WASHINGTON – In an emotion-filled press conference Friday, House Speaker John Boehner explained that his decision to resign as speaker and to leave the House of Representatives at the end of October was partly influenced by Pope Francis’s visit and was reached after saying evening prayers last night.
He told reporters he spent Thursday night thinking about the pope’s address to Congress and his “call to live by the golden rule.”
“As the pope and I were leaving the building, we found ourselves alone,” Boehner said. “The pope put his arm around me and said, ‘Please pray for me.’ I asked myself, ‘Who am I to pray for the pope?’”
Boehner said he originally had decided to announce his resignation last year, on his birthday, Nov. 17. He stayed on, he said, only because of the surprise defeat of Majority Leader Eric Cantor.
Responding to a reporter’s question, Boehner insisted, “It isn’t that I have had enough.”
The question referenced his concern that an upcoming battle in the House over defunding Planned Parenthood that could lead to a vote to shutdown the government was not good for the Congress or the nation.
“This morning I woke up and went to Starbucks as usual, then I went over to Pete’s Diner for breakfast, and I went home and thought about it,” Boehner explained. “And I decided, ‘Well, I guess today is the day.’ So, I went in and told my staff I had decided to do it now. I was going to resign at the end of the year, so why not now?”
Watch Boehner’s comments about his resignation:
Asked what he will miss most about his position, Boehner said the “comradery,” including with members of the opposing party.
“Maxine Waters and I, a Democrat from Southern California, came here 25 years ago in the same class,” he recalled. “Yesterday, she called my office, and so I called her back. She said, ‘I watched you yesterday, and I was really proud of you,.’”
Waters was referring to Boehner’s hosting of the pope Thursday. The speaker was seen on camera numerous times during the day filled with emotion, wiping tears from his eyes.
By resigning, Boehner ended the possibility he might suffer a “no confidence” vote prompted by conservative members of the House who accuse the GOP leadership of abandoning 2014 campaign promises to oppose President Obama on key legislative measures, including Obamacare.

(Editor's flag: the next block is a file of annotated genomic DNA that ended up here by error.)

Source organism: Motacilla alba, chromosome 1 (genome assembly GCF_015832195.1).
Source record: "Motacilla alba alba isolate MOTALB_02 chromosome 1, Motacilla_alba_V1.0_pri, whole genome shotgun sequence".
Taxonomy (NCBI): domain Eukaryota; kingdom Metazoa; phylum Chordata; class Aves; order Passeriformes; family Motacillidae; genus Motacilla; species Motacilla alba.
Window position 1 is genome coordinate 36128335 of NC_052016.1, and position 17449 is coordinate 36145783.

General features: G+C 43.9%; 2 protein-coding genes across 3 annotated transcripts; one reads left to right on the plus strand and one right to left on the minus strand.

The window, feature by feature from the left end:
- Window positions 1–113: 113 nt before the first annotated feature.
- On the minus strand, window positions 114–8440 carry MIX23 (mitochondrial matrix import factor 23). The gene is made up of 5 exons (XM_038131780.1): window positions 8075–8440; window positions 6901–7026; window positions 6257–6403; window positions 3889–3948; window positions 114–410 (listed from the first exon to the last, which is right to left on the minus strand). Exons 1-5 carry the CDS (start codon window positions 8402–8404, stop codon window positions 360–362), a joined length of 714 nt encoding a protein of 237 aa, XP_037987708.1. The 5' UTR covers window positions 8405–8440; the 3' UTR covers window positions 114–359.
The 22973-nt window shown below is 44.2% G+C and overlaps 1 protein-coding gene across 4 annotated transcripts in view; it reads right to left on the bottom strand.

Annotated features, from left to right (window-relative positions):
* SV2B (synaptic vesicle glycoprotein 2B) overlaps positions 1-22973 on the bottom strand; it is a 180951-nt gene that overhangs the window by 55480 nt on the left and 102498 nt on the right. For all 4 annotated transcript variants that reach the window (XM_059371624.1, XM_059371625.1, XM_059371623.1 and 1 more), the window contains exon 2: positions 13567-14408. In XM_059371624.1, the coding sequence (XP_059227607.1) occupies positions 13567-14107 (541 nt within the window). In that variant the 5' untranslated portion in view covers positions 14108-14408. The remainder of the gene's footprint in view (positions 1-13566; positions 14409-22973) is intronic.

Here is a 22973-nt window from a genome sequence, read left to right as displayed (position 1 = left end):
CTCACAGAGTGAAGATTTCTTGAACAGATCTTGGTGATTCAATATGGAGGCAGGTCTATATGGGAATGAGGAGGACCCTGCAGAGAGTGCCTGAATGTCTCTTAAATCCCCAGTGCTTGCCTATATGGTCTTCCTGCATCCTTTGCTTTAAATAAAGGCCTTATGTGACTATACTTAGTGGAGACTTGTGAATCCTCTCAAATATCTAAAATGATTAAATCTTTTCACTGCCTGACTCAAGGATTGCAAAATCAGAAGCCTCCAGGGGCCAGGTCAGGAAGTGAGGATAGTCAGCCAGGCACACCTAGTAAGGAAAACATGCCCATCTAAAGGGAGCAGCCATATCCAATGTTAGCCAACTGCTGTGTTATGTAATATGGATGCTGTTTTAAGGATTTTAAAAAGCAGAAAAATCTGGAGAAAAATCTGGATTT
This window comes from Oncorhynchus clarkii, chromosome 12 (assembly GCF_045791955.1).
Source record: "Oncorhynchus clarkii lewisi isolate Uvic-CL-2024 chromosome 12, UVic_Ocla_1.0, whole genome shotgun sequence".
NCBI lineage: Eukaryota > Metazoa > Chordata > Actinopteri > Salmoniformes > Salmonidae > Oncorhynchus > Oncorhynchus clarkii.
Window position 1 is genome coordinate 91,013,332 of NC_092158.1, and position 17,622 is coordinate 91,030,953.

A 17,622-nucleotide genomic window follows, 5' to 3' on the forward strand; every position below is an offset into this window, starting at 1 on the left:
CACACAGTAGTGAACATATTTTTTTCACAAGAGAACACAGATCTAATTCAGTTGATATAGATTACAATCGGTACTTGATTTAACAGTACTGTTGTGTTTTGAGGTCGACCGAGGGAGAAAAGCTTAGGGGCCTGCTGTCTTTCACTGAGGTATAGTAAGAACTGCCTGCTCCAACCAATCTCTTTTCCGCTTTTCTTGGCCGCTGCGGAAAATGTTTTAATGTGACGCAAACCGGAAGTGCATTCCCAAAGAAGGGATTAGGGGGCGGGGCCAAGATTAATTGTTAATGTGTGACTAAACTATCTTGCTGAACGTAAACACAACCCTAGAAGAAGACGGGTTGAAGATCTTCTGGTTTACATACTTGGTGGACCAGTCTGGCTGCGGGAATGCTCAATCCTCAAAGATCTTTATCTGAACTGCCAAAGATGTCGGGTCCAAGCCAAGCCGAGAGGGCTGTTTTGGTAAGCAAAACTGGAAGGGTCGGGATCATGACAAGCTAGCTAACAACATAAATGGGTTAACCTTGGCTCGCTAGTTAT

Earlier Friday, Boehner ignored questions from reporters as he walked a House hallway, giving only the slightest of indications about his state of mind and quipping: “It’s a wonderful day.”
He said in a written statement reported by CNN he was “full of gratitude” for the support of his colleagues and constituents.
He also wrote: “It is my view, however, that prolonged leadership turmoil would do irreparable damage to the institution. To that end, I will resign the speakership and my seat in Congress on October 30.”
Rep. Bill Huizenga, R-Mich., first alerted the national media of the Capitol Hill development when he put out a tweet: “Speaker Boehner just announced in Conference that he will resign as Speaker and from Congress at the end of October.”
The beleaguered speaker, 65, has been under pressure from members of his party’s right flank who contend he’s made too many concessions to President Obama and the Democratic Party’s leadership.
As WND previously reported, Rep. Mark Meadows, R-N.C., for instance, has been leading a charge to oust Boehner, offering a motion on the House floor – without any warning to political allies – to vacate the speaker’s chair in July, right before the House was due to recess. That effort failed, but Boehner’s popularity has hardly improved.
In fact, attendees at the Values Voter Summit in Washington, D.C., broke out in applause at the news of Boehner’s resignation. Sen. Marco Rubio, R-Fla., informed the audience of the speaker’s decision, and the crowd erupted in a standing ovation.
It’s not yet clear who’s making a run for the leadership role, though House Majority Leader Kevin McCarthy of California is a front-runner is an early favorite. McCarthy, 50, was elected to Congress in 2006 and is well-known to Republican Conference members. Rep. Paul Ryan, R-Wisc., has already taken himself out of the running, saying the position’s “great” for “empty-nesters.”
Fox News analysts said Boehner’s decision is not an impulse move, but rather one he arrived at over a period of substantial consideration. Aides and allies say he’s putting the House of Representatives first and is reluctant to engage in a long, drawn-out battle to win re-election to the speaker role.
Brian Gardner, an analyst with KBW speaking to CNBC agreed.
“The speaker is taking one for the team,” he said. “He’s going to probably try and strike a deal that includes congressional Democrats, which would have been poison for a group of conservatives who would have rebelled against him. It’s a very fluid situation, but my immediate takeaway is that this decreases the likelihood of a government shutdown.”
One of Boehner’s aides confirmed that view, with the release of a statement to Politico.
“The speaker believes putting members through prolonged leadership turmoil would do irreparable damage to the institution,” the aide said, the news outlet reported. “He is proud of what this majority has accomplished and his speakership, but for the good of the Republican Conference and the institution, he will resign the speakership and his seat in Congress, effective October 30.”
The news comes as a new Fox News poll found 62 percent of Republicans said they believed their party had betrayed them by doing little to stop President Obama’s agenda from taking root – yet one more indicator of why the top three candidates in the GOP primary run for the presidency, Donald Trump, Ben Carson and Carly Fiorina, are all political outsiders.